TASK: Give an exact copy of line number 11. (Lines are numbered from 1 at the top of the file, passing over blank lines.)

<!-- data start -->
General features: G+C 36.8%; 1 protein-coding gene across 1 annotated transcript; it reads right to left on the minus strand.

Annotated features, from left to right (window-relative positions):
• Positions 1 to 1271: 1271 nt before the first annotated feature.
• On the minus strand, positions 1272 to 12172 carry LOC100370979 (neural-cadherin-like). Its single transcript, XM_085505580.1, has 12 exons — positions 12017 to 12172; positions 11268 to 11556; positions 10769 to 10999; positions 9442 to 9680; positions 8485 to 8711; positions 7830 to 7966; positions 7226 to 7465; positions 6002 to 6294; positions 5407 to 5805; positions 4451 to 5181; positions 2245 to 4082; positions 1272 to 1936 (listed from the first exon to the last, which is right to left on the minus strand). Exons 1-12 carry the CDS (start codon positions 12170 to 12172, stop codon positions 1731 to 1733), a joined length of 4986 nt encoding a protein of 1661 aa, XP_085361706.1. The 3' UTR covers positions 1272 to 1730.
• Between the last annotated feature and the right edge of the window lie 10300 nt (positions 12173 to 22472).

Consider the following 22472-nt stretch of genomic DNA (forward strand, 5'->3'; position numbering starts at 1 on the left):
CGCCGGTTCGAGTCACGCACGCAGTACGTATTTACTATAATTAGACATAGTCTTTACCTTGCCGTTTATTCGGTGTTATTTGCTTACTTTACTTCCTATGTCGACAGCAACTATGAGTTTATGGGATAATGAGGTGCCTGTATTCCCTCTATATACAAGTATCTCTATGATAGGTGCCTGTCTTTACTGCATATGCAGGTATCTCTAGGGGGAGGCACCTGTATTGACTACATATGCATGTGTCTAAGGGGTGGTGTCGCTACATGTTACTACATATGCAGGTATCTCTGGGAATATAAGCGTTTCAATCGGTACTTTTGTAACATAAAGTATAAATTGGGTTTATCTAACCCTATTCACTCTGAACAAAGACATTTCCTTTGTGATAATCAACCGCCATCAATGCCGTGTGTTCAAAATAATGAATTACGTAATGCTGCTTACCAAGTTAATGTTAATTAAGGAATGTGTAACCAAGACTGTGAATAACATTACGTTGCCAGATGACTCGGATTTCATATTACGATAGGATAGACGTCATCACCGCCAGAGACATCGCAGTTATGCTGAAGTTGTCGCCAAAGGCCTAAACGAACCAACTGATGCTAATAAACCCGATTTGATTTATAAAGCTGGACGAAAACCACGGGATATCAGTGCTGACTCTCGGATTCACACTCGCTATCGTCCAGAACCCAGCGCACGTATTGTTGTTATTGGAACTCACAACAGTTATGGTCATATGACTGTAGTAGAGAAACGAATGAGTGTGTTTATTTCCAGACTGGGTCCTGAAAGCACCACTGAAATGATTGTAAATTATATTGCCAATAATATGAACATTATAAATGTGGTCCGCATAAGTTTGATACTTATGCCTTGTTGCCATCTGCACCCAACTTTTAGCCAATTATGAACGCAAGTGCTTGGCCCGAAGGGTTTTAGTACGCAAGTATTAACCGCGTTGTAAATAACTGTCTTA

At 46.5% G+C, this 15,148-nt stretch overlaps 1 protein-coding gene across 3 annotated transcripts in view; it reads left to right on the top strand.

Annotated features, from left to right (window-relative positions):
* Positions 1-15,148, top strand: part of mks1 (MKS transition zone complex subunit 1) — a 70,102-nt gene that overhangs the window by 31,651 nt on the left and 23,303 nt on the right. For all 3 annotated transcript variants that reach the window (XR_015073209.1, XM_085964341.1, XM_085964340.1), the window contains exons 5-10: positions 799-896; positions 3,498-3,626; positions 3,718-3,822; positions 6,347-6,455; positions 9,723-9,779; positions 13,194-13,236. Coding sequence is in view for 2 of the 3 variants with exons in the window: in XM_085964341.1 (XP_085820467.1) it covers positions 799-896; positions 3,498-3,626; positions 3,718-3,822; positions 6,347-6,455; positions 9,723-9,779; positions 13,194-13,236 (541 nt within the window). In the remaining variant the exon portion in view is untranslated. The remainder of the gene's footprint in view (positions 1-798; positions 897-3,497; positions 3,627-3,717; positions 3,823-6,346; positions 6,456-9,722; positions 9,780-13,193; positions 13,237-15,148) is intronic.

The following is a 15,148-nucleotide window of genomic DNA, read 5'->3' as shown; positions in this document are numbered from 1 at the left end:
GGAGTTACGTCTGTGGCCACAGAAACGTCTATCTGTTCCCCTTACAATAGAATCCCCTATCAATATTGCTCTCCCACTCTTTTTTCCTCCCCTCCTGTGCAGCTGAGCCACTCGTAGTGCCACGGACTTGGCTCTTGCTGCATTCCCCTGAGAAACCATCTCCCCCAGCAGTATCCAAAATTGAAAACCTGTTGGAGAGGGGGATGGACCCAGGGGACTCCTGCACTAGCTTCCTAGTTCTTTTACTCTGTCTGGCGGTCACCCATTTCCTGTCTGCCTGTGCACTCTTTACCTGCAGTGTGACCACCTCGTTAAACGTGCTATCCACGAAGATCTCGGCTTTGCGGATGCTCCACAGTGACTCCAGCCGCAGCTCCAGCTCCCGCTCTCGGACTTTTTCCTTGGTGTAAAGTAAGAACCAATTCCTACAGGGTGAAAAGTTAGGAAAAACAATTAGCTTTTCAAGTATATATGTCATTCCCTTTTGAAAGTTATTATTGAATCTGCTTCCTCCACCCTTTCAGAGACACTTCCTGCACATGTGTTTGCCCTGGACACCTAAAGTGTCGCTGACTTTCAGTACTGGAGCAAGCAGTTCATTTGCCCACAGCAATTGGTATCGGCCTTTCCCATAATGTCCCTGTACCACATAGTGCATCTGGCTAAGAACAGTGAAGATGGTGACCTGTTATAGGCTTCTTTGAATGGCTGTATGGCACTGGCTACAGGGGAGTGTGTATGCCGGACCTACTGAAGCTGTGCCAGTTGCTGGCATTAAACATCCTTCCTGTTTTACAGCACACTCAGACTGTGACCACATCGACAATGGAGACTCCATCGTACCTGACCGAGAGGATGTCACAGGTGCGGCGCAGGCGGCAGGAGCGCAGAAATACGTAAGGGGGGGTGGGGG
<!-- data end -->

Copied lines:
The following is a 15,148-nucleotide window of genomic DNA, read 5'->3' as shown; positions in this document are numbered from 1 at the left end: